Big D has big water problems. During the 2013-2014 drought, their water levels were much worse than ours, and Lake Palestine, their remote southeastern lake, has no pipeline connecting it to Dallas’ other lakes. Building a 50-mile pipeline is costly, as is the energy to pump water uphill to Dallas’ higher-elevation northern lakes.

TRWD has no such problems. It has two pipelines connecting its prized Cedar Creek and Richland Chambers reservoirs to Lake Benbrook, and these lakes require much less energy to pump water to Fort Worth or Dallas than would Lake Palestine.

The IPL increases TRWD’s pipeline redundancy but isn’t a significant source of new water for Fort Worth, as it adds no new Fort Worth lakes. Meanwhile, the IPL gives Dallas a connection to Lake Palestine and its first siphon into our lakes, creating the possibility that someday Fort Worth will be fighting Dallas for water.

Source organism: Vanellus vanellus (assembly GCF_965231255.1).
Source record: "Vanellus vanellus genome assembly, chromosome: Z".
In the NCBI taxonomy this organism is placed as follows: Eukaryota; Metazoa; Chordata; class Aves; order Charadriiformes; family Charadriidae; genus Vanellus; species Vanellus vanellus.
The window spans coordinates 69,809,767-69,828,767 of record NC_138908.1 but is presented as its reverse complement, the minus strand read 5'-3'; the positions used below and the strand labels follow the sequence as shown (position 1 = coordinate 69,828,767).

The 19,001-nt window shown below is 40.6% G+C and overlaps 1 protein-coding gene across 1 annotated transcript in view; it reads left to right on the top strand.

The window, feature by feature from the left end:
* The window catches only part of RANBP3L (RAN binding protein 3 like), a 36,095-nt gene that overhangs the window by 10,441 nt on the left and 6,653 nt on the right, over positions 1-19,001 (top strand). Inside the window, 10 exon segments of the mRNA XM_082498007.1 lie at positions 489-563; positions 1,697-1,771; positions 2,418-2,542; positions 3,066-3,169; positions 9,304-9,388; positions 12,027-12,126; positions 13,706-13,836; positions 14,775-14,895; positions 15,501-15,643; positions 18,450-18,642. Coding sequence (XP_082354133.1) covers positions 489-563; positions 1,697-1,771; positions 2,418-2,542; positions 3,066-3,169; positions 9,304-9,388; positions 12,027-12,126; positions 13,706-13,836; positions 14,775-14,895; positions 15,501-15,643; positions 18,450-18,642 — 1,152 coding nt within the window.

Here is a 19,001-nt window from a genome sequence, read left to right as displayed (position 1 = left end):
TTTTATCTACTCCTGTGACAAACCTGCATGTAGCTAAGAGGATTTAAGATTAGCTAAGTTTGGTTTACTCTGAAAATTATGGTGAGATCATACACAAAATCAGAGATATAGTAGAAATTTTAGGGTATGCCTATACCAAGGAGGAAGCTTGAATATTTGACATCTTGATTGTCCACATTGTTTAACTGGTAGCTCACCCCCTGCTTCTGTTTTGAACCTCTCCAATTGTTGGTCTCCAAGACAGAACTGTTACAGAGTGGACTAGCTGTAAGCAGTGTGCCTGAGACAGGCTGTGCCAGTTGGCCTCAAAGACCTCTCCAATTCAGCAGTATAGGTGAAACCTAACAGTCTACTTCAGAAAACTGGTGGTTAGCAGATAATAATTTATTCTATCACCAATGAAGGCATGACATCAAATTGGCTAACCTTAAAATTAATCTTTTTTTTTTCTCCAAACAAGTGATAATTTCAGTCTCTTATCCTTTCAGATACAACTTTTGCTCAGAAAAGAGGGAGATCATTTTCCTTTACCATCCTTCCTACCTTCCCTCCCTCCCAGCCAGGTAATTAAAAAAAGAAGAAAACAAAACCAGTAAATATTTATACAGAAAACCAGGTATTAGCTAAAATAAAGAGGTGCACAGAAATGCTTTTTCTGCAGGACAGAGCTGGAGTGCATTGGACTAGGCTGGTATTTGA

Do you want Dallas to use Fort Worth’s water during droughts? The IPL makes the unimaginable possible: Once the TRWD and Dallas lakes are connected, we are but one legislative session away from a de facto merger of the two water districts.

As TRWD voters, we already have no input into our local water policy. We are told when to water our yards and what kind of toilets to sit on. How much say will we have with a DFW Water District?

It’s no surprise that when I wrote a letter like this two years ago the only hate mail I received came from Dallas. Stop by my office, and I’ll show it to you. Dallas desperately needs the IPL. Fort Worth doesn’t.

So if the other four TRWD directors are the ones helping Dallas tap into our lakes, why are Henderson and Moncrief telling us that re-electing Mary Kelleher will jeopardize control of Fort Worth’s water? Of course it’s a nonsensical statement, as Mary is but one of five directors. The other four still can win every vote 4-1. When the expensive mailers hit your mailbox, let logic guide your reading.